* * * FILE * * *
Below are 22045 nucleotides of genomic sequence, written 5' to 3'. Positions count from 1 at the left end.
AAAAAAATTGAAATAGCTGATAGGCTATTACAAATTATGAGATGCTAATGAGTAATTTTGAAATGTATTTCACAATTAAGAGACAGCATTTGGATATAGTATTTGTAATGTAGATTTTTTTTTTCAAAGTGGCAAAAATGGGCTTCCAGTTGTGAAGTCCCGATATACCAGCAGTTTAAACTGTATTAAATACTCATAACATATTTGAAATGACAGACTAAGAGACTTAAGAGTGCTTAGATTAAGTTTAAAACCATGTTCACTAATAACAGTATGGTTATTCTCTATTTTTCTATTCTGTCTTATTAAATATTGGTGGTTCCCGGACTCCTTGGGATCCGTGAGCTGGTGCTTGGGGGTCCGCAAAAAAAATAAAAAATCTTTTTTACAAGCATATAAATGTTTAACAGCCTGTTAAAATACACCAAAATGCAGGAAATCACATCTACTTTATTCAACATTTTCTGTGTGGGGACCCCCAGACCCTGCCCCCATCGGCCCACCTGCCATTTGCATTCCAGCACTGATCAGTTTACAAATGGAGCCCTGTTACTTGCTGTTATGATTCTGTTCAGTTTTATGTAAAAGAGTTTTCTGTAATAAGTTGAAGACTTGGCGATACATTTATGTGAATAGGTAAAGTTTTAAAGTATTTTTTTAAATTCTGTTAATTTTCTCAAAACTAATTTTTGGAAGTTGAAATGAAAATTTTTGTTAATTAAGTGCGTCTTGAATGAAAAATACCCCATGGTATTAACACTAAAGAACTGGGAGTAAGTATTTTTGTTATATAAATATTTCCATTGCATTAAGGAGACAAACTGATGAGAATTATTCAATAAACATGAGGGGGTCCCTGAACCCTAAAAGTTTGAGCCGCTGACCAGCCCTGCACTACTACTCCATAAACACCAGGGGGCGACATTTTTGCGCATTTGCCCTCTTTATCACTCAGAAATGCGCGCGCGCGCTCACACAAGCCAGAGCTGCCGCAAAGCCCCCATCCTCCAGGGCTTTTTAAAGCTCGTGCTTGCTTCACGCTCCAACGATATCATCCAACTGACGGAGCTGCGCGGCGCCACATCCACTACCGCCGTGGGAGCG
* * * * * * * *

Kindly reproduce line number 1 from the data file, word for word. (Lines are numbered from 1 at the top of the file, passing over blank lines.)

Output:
Below are 22045 nucleotides of genomic sequence, written 5' to 3'. Positions count from 1 at the left end.